Ask for Feedback

Excerpt from Great on the Job: What to Say, How to Say It. The Secrets of Getting Ahead by Jodi Glickman (St. Martin’s Griffin; May 2011).

By Jodi Glickman, President and Founder, Great on the Job

There are two overriding goals of getting constructive feedback—they are both equally important, and neither trumps or negates the other:

  1. Make the feedback as useful as possible to you.
  2. Make the request as easy as possible on the person giving the feedback.

Goal #1: Make the Feedback as Useful as Possible to You

Hearing you’re doing a great job when you’re, in fact, doing a mediocre or sub-par job is, at best, a minor disservice and, at worst, a grand injustice to you. No one cares more about managing your career than you do. If everyone tells you you’re doing a great job, but year-end review time comes and it turns out everyone was just being nice, well, you’re the one up a creek, not the folks who cheered you on disingenuously.

So how do you get useful, helpful actionable feedback? It starts with planting a seed in advance, making your request specific, and soliciting concrete and actionable ideas for improvement.

Goal #2: Make the Request as Easy as Possible on the Person Giving the Feedback

No less important than making the feedback useful to you is making the process as easy and painless as possible on the person giving the feedback. Asking someone to give you feedback on your performance requires an investment of their time, energy, and resources with the express purpose of advancing yourcareer or professional development.

While the benefits of feedback go both ways (improving your performance ultimately should benefit your manager, colleagues, and organization), you should, by all means, be extremely considerate of the time and energy required of your manager or colleagues to provide you with cogent, helpful feedback.

Be generous by making your request in advance, scheduling the session around the other person’s calendar, and, most important, giving your reviewer some direction on what concrete areas of performance you’re looking for feedback on.

The Strategy: Here’s how to put these goals to work:           

  1. Plant the seed.
  2. Schedule the conversation.
  3. Provide specific guidance (of what you’re looking for).

Plant the Seed

Feedback is a tool that can make you better at your job, but it has to be given and received with anticipation. Let people know at the outset of a project that you’re open to, and interested in, getting feedback. That puts others on notice and gives them an opportunity to prepare and collect their thoughts over time.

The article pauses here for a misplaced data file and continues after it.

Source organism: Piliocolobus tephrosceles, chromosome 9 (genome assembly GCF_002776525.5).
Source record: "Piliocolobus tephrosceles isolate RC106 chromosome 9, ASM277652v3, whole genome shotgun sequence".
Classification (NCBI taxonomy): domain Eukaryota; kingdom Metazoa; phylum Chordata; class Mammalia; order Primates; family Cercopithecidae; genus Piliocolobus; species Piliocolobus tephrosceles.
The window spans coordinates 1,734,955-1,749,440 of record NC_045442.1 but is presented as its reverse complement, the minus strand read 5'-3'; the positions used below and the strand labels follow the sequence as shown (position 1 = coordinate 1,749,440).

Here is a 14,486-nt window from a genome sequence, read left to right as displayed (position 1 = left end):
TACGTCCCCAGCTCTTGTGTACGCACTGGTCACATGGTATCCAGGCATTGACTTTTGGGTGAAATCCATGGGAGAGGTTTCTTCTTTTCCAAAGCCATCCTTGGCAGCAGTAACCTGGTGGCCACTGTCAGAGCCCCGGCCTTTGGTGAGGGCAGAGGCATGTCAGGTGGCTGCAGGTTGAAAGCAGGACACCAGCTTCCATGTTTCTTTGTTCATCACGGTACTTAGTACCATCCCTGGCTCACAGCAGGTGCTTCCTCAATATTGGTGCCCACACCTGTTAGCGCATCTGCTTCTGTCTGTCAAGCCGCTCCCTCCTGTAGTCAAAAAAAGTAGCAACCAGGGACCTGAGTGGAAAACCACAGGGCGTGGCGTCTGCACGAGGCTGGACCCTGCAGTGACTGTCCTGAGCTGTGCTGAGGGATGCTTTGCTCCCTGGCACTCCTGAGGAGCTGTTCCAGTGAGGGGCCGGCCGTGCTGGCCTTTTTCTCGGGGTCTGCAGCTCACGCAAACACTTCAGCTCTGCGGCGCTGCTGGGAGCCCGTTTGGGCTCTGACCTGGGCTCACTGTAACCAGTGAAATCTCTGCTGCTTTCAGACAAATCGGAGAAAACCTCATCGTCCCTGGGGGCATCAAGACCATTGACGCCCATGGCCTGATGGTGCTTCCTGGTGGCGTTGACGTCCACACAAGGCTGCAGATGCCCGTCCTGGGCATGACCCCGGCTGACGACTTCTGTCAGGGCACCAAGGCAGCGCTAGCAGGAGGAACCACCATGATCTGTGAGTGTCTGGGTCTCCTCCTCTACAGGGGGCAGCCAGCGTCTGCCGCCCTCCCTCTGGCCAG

Planting a seed also improves your chances of the feedback actually being useful and constructive. Giving someone time to think about your performance in advance opens the door for an honest and constructive conversation.

Schedule the Conversation

You’ve asked for the feedback, now you need to make it happen. Don’t wait for your manager or supervisor to schedule the conversation and/or take the lead. It is your sole responsibility to make sure this conversation gets on the calendar.

While you’re at it, go ahead and be as accommodating as possible in terms of finding a time that works on her calendar or fits into her schedule. The easier you make it on the other person, the more likely it is for the dialogue to actually take place.

Be Specific in Your Ask

To be fair, all of the advance notice in the world and thoughtful scheduling around your manager’s calendar won’t make any difference if you don’t give the person a set of specific questions or topics you’d like to discuss in advance. Be clear about what you’d like feedback on. Are you looking for your manager’s thoughts on how you’re managing your workload, keeping a project on time and on budget, or interacting with suppliers and vendors? Whatever you are interested in learning more about, be clear from the start.

Excerpt from Great on the Job: What to Say, How to Say It. The Secrets of Getting Aheadby Jodi Glickman (St. Martin’s Griffin; May 2011).

Jodi Glickman is the president and founder of Great on the Job, where she teaches people how to communicate effectively in the workplace. Clients include Bank of America/Merrill Lynch, Harvard Business School, Wharton, NYU Stern School of Business, Citigroup, Baird & Co., The Forte Foundation, Kellogg School of Management, and 85 Broads. She is also a regular blogger for Harvard Business Review. You can follow her at @greatonthejob.

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